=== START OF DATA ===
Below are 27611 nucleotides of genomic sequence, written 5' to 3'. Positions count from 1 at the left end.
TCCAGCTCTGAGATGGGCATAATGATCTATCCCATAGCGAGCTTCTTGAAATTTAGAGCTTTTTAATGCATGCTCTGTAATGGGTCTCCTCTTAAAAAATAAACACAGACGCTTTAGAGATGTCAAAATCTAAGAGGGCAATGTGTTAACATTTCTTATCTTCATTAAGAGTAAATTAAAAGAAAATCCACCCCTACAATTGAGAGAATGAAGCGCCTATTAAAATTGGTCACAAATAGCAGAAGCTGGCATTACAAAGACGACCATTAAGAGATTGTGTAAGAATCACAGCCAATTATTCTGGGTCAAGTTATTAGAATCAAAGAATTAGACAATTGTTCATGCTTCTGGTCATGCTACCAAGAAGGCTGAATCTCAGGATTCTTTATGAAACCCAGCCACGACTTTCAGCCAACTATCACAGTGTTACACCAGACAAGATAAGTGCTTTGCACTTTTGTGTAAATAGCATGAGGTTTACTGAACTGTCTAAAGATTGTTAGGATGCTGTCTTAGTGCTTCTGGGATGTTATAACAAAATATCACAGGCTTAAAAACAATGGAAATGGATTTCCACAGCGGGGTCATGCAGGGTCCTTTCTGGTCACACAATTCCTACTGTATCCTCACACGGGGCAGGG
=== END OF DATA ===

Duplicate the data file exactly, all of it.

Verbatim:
Below are 27611 nucleotides of genomic sequence, written 5' to 3'. Positions count from 1 at the left end.
TCCAGCTCTGAGATGGGCATAATGATCTATCCCATAGCGAGCTTCTTGAAATTTAGAGCTTTTTAATGCATGCTCTGTAATGGGTCTCCTCTTAAAAAATAAACACAGACGCTTTAGAGATGTCAAAATCTAAGAGGGCAATGTGTTAACATTTCTTATCTTCATTAAGAGTAAATTAAAAGAAAATCCACCCCTACAATTGAGAGAATGAAGCGCCTATTAAAATTGGTCACAAATAGCAGAAGCTGGCATTACAAAGACGACCATTAAGAGATTGTGTAAGAATCACAGCCAATTATTCTGGGTCAAGTTATTAGAATCAAAGAATTAGACAATTGTTCATGCTTCTGGTCATGCTACCAAGAAGGCTGAATCTCAGGATTCTTTATGAAACCCAGCCACGACTTTCAGCCAACTATCACAGTGTTACACCAGACAAGATAAGTGCTTTGCACTTTTGTGTAAATAGCATGAGGTTTACTGAACTGTCTAAAGATTGTTAGGATGCTGTCTTAGTGCTTCTGGGATGTTATAACAAAATATCACAGGCTTAAAAACAATGGAAATGGATTTCCACAGCGGGGTCATGCAGGGTCCTTTCTGGTCACACAATTCCTACTGTATCCTCACACGGGGCAGGG